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Memory is a Strange Thing




Memory is a strange thing.


When I was 5 years old, I had surgery on the muscles behind my eyes. All I remember from the day before the surgery was that Luis from Sesame Street (actor Emilio Delgado) was visiting the children’s hospital where I had been admitted, and that he came to my bedside to meet me.


I remember the shirt he wore, a rugby-style, with navy blue and red stripes. I can’t remember anything else about that time--not my family members, not what my room looked like, nothing.


For three days after the surgery, I had patches taped over my eyes. At some point, either right after the patches were removed from my eyes, or right before, my father took me outside to a playground on the hospital campus. I remember being on a swing, and I remember that it seemed extremely bright outside. I remember the feeling of tilting my face upward toward the sun as the swing arced high into the air, and the accompanying feeling of weightlessness and joy. I felt like I was absorbing the sun and the sky.

What I don’t remember is whether I actually saw the brilliant blue of the sky that day, or if I just felt the sun on my face. Did I have the patches on my eyes still, or had they just been removed? Both options feel as if they have equal potential to be real.

So many memories of my childhood are like that--a few very specific details in snapshot form, mixed with a frustratingly vague jumble of possibilities. It bothers me that my memory feels so unreliable. And yet, I can say with certainty that I was on that swing that day, and I can describe the feel of the sun on my face. When I close my eyes and concentrate on the memory, I can feel an echo of it.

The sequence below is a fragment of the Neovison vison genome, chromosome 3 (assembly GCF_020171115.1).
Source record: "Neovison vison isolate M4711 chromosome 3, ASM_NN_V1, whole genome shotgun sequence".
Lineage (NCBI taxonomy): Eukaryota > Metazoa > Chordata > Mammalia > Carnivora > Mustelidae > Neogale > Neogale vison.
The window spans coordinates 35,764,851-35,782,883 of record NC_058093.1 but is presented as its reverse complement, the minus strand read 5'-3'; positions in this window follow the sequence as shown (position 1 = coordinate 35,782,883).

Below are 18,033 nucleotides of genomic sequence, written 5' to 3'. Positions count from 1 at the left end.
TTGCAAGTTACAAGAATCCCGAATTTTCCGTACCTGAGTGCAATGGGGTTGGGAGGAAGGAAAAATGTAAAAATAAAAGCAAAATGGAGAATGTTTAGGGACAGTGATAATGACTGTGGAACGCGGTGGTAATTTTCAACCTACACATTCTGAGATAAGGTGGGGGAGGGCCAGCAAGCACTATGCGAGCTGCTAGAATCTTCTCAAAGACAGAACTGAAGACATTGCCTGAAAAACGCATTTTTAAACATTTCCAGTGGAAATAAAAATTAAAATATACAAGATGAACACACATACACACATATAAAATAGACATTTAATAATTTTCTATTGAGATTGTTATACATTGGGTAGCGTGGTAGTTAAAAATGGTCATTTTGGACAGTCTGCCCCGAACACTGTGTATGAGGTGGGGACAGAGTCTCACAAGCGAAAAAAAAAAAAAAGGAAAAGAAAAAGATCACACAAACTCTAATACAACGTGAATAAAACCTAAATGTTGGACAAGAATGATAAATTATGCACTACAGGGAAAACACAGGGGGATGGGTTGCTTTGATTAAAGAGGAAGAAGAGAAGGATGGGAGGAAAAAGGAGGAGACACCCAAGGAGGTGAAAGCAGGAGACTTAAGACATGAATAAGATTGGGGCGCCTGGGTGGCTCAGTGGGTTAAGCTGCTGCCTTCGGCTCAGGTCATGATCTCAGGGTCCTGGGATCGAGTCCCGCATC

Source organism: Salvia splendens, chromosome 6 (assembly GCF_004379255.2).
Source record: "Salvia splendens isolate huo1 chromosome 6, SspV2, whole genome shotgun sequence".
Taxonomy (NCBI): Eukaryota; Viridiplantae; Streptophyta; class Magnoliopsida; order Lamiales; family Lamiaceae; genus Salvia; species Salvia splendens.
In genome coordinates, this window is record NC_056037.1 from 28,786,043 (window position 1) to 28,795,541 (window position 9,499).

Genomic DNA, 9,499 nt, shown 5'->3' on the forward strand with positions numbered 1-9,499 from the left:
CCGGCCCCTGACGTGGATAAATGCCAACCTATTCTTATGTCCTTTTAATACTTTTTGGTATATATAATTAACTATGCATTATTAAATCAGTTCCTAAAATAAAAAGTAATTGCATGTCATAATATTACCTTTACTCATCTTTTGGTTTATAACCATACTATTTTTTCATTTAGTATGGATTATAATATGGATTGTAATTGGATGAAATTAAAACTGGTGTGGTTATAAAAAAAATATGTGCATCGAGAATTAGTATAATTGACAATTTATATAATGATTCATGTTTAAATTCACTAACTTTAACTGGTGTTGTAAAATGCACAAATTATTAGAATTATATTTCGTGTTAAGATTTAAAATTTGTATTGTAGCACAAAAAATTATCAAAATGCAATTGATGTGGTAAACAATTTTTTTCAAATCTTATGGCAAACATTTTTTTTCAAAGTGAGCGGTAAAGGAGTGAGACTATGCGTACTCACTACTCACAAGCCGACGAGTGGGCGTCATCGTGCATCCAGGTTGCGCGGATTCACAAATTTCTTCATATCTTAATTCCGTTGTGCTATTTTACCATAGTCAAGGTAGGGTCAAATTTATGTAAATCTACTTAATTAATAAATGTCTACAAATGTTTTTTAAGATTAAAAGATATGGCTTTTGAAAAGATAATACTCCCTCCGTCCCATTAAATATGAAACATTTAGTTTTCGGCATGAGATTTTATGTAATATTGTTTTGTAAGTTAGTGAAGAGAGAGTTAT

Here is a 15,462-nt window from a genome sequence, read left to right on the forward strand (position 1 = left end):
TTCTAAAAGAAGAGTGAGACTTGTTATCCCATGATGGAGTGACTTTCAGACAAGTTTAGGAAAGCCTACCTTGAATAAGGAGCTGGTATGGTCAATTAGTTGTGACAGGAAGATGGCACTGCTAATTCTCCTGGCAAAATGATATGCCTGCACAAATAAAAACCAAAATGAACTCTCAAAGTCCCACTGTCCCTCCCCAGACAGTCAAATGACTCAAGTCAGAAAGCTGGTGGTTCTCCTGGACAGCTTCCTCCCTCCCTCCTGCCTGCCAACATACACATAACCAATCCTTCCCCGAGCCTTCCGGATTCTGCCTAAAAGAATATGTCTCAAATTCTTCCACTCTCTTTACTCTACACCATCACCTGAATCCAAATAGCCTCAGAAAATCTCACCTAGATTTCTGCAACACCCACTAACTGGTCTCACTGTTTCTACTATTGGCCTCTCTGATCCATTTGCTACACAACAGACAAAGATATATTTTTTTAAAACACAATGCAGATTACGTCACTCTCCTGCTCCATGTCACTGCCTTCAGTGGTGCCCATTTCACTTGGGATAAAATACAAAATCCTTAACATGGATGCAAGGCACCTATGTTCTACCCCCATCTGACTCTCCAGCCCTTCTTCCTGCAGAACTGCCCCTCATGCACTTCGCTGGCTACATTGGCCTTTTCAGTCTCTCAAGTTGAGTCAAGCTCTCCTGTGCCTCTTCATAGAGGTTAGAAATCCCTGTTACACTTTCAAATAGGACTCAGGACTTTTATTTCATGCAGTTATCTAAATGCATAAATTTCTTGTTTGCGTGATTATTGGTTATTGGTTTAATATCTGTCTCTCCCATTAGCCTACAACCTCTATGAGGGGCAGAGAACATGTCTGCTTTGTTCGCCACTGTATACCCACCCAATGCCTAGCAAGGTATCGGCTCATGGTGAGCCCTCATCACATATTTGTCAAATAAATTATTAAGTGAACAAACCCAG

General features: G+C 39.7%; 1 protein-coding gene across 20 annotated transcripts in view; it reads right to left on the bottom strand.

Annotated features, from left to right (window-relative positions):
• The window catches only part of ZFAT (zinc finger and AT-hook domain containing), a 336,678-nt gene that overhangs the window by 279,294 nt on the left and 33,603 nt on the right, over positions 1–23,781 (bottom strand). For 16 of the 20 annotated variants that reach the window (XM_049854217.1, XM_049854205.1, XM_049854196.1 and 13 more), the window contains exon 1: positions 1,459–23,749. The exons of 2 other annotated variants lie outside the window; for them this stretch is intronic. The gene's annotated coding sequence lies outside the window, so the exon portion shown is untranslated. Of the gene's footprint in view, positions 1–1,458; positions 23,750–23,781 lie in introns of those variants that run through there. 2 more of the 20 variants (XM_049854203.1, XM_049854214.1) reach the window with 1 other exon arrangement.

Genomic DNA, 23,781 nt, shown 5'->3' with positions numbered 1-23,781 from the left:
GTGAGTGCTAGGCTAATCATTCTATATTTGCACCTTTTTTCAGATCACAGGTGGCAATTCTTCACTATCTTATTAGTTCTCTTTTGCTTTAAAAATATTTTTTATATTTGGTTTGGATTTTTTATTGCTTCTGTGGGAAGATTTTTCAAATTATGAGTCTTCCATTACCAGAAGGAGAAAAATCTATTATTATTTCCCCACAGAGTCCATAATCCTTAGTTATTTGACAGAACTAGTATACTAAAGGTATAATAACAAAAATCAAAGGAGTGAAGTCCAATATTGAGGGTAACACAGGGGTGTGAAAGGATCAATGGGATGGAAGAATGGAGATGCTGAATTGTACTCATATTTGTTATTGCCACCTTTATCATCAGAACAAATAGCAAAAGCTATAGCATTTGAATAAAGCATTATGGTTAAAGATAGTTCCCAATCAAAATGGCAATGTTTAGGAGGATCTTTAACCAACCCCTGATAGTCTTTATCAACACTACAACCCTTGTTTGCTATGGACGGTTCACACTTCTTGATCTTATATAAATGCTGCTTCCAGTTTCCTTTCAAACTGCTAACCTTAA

I had a traumatic childhood where I was told constantly that what was happening to me wasn’t wrong, or that it was my fault, or, later, that it hadn’t really happened. I was taught to not trust my reality, to not trust myself.

But memory is a strange thing. It has a way of writing itself into the core of your being, whether you trust it or not. It throws away some things and keeps others. It waits until you’re ready, until you can turn toward it and begin to embrace the truth and wisdom it offers. And when you listen, it’s like a song you haven’t heard in twenty years but suddenly realize you remember all the words.

I am learning to trust that tiny piece of certainty within me. To honor the memories of that little girl on the swing and to tell her I believe her. I am learning to trust my gut.



Jen Casselberry is a painter, sculptor, and mixed media artist living in the Chicago area. Through visual art and writing, her work explores themes of power, vulnerability, beauty, and violence. Her work can be found at: jencasselberry.com.

1 commentaire


what an amazing memory! Thank you for sharing this little bit of sunshine. I have a memory from childhood of snow in Mississippi that I treasure. The snowman we built was so huge! Snow is magical and transformative. It is unique, yet the same. Kind of like us, don't you think!

J'aime
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